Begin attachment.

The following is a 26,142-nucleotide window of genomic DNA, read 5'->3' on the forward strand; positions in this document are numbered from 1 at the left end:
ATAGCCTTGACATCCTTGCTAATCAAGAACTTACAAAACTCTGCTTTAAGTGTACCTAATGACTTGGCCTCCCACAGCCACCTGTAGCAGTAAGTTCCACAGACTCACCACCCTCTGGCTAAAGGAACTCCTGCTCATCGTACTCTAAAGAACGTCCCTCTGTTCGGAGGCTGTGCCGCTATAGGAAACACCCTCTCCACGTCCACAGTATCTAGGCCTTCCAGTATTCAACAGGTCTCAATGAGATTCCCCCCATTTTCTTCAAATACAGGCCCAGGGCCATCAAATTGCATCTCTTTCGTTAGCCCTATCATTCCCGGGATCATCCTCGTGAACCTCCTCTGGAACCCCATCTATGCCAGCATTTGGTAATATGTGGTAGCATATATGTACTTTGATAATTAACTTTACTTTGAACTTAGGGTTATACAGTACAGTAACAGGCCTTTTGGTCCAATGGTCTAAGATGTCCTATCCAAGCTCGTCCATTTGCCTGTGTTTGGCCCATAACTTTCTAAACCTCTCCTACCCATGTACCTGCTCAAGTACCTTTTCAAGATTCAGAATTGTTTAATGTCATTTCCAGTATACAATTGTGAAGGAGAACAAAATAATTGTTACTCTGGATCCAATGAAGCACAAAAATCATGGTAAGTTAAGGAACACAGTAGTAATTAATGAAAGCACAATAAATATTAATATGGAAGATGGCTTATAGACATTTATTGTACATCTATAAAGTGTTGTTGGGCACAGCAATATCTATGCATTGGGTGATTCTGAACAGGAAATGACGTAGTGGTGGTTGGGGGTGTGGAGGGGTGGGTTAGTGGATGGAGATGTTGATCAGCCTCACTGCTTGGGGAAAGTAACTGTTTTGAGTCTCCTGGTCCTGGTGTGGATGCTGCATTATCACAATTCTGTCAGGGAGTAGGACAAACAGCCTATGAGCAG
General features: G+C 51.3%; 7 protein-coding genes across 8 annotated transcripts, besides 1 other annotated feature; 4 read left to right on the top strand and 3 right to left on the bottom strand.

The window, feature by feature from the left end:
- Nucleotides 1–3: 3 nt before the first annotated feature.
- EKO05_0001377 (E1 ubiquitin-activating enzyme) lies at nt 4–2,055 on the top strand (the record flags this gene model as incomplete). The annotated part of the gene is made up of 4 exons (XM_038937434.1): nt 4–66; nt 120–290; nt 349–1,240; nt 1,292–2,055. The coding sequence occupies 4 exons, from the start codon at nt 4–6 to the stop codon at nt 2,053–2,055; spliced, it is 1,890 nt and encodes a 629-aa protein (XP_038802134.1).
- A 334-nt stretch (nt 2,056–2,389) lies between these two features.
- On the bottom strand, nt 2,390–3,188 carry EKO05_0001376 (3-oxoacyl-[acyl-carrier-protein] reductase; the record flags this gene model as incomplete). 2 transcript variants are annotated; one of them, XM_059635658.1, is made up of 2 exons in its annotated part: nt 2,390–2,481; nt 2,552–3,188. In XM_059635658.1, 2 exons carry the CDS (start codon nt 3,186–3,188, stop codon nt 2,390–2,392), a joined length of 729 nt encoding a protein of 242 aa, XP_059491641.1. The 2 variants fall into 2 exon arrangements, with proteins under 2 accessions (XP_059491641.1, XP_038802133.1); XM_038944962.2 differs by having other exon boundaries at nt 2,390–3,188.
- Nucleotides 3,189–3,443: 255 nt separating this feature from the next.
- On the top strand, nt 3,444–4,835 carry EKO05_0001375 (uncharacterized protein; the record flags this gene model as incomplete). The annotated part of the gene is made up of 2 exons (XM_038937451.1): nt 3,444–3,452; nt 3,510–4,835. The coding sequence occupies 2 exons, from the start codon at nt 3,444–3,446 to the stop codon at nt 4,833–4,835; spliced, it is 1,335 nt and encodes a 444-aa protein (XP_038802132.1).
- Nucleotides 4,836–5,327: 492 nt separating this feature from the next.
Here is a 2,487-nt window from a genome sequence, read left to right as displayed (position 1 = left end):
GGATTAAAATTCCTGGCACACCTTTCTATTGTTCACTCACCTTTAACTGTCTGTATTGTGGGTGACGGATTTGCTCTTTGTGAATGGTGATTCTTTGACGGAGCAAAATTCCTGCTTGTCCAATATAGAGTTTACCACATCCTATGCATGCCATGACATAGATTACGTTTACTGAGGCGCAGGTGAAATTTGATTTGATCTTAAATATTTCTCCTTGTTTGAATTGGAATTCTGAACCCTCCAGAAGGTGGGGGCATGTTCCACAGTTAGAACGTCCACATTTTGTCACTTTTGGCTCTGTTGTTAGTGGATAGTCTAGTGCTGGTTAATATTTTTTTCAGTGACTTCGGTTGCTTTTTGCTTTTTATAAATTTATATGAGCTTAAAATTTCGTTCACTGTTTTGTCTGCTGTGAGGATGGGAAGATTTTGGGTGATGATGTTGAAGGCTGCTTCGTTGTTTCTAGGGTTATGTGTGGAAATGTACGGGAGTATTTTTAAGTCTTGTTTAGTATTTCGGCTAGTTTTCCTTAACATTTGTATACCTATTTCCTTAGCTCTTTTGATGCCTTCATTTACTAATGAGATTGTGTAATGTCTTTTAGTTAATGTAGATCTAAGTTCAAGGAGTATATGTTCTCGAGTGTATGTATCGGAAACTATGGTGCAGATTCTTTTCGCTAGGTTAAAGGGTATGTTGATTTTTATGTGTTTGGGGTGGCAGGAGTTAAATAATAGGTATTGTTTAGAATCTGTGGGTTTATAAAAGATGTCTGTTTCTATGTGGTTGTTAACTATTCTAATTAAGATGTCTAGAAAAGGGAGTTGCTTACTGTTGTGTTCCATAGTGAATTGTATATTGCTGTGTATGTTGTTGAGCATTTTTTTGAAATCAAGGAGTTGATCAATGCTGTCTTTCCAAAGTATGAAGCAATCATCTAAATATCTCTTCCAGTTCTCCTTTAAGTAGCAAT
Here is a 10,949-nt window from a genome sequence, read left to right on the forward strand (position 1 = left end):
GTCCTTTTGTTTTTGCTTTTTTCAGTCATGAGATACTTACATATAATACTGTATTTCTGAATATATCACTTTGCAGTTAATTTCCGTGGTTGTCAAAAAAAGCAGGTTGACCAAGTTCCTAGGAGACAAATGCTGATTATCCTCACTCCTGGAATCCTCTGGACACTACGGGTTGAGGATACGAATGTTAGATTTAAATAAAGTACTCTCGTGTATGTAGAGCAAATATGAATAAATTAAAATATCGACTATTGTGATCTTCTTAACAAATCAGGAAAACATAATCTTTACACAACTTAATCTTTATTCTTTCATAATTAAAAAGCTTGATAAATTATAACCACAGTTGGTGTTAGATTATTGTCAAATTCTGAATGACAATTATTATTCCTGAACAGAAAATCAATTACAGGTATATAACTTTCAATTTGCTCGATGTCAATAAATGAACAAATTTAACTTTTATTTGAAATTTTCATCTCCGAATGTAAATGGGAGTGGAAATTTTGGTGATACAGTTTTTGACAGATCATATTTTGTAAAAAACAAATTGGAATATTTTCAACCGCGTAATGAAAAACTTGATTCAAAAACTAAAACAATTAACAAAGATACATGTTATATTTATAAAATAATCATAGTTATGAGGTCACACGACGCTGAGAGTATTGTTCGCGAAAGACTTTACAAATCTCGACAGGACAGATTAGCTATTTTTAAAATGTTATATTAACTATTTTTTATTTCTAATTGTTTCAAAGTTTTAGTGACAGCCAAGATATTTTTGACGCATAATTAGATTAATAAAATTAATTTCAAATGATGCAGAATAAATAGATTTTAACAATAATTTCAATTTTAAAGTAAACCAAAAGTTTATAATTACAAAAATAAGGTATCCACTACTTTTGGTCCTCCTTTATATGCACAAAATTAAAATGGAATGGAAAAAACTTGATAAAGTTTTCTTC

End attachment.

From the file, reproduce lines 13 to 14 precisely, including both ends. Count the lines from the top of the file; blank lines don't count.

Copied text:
GGATTAAAATTCCTGGCACACCTTTCTATTGTTCACTCACCTTTAACTGTCTGTATTGTGGGTGACGGATTTGCTCTTTGTGAATGGTGATTCTTTGACGGAGCAAAATTCCTGCTTGTCCAATATAGAGTTTACCACATCCTATGCATGCCATGACATAGATTACGTTTACTGAGGCGCAGGTGAAATTTGATTTGATCTTAAATATTTCTCCTTGTTTGAATTGGAATTCTGAACCCTCCAGAAGGTGGGGGCATGTTCCACAGTTAGAACGTCCACATTTTGTCACTTTTGGCTCTGTTGTTAGTGGATAGTCTAGTGCTGGTTAATATTTTTTTCAGTGACTTCGGTTGCTTTTTGCTTTTTATAAATTTATATGAGCTTAAAATTTCGTTCACTGTTTTGTCTGCTGTGAGGATGGGAAGATTTTGGGTGATGATGTTGAAGGCTGCTTCGTTGTTTCTAGGGTTATGTGTGGAAATGTACGGGAGTATTTTTAAGTCTTGTTTAGTATTTCGGCTAGTTTTCCTTAACATTTGTATACCTATTTCCTTAGCTCTTTTGATGCCTTCATTTACTAATGAGATTGTGTAATGTCTTTTAGTTAATGTAGATCTAAGTTCAAGGAGTATATGTTCTCGAGTGTATGTATCGGAAACTATGGTGCAGATTCTTTTCGCTAGGTTAAAGGGTATGTTGATTTTTATGTGTTTGGGGTGGCAGGAGTTAAATAATAGGTATTGTTTAGAATCTGTGGGTTTATAAAAGATGTCTGTTTCTATGTGGTTGTTAACTATTCTAATTAAGATGTCTAGAAAAGGGAGTTGCTTACTGTTGTGTTCCATAGTGAATTGTATATTGCTGTGTATGTTGTTGAGCATTTTTTTGAAATCAAGGAGTTGATCAATGCTGTCTTTCCAAAGTATGAAGCAATCATCTAAATATCTCTTCCAGTTCTCCTTTAAGTAGCAAT
Here is a 10,949-nt window from a genome sequence, read left to right on the forward strand (position 1 = left end):